The sound of mewsic: Austrians seek creature comforts with its first 'cat cafe'2:09 pm - 05/19/2012
Austria is taking a leaf out of Japan's book - or should that be a whisker from its cat basket - with the opening of Europe's first 'cat cafe' in Vienna.
Customers at Cafe Neko (which means cat in Japanese) can order a purrfect cup of tea and relax while feline residents Sonja, Thomas, Moritz, Luca and Momo settle on their laps, or pad about underneath the chairs and tables.
Takako Ishimitsu, the cafe’s 47-year-old owner, is originally from Japan where there are now around 40 such establishments in Tokyo alone since the first cat cafe opened in 1998.
Pets are often forbidden in apartments in Japan, and the cafes have proved hugely popular among stressed-out workers and families seeking animal companionship. Some even 'specialise' in particular types or breeds of cat.
Ms Ishimitsu spent three years negotiating with Vienna city officials over hygiene issues before being granted permission to open the establishment.
She explains how she launched the cafe in Europe in order to give people who couldn't have their own pets an opportunity to come into contact with cats. Each of the five animals was rescued from a local animal shelter.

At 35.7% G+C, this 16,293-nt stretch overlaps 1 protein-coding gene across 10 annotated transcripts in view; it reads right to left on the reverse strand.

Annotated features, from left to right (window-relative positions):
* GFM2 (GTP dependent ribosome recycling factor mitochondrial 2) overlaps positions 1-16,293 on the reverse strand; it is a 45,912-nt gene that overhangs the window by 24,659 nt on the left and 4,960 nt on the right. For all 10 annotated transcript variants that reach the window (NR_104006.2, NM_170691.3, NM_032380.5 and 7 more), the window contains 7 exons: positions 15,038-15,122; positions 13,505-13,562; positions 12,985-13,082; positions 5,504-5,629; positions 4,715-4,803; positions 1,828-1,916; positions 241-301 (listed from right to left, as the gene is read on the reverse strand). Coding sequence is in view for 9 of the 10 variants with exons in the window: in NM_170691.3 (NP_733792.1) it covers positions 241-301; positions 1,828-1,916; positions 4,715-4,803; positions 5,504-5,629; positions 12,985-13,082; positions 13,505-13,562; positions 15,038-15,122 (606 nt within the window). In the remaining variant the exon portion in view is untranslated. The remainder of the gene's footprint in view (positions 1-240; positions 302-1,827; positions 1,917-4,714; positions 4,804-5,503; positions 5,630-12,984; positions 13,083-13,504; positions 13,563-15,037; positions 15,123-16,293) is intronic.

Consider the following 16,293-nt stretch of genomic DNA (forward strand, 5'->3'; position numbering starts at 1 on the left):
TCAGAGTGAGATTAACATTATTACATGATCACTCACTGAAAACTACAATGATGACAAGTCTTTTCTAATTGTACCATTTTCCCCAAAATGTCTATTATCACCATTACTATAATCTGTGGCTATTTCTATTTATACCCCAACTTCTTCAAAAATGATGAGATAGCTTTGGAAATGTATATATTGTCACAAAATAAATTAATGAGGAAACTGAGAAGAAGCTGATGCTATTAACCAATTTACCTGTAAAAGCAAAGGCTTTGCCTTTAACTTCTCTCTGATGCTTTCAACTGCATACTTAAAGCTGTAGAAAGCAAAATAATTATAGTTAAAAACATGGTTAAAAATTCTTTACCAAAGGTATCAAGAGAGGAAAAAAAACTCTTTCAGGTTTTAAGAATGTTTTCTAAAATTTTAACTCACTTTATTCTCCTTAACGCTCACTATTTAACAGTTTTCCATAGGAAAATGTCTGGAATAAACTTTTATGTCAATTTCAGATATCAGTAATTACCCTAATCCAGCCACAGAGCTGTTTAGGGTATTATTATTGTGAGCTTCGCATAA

In Japan, however, the authorities have thrown the cat among the pigeons with the introduction of new legislation.
The popularity of cat cafes is being threatened by a new law which prevents the public display of animals after 8pm.
The law was introduced after the Japanese environment agency received more than 155,000 complaints from the public about the treatment of animals in Tokyo's entertainment districts.
Animal welfare campaigners believe that excessive stroking from strangers is causing the animals stress.
Cat cafe managers, who often stay open late to cater for after-work trade, may have to close at their peak trade times as the law comes into force.
As yet, there is no such law enforcement in Austria, but the cafe will always uphold one particular rule.
As it clearly says on the door, there is a strict ‘no dogs’ policy.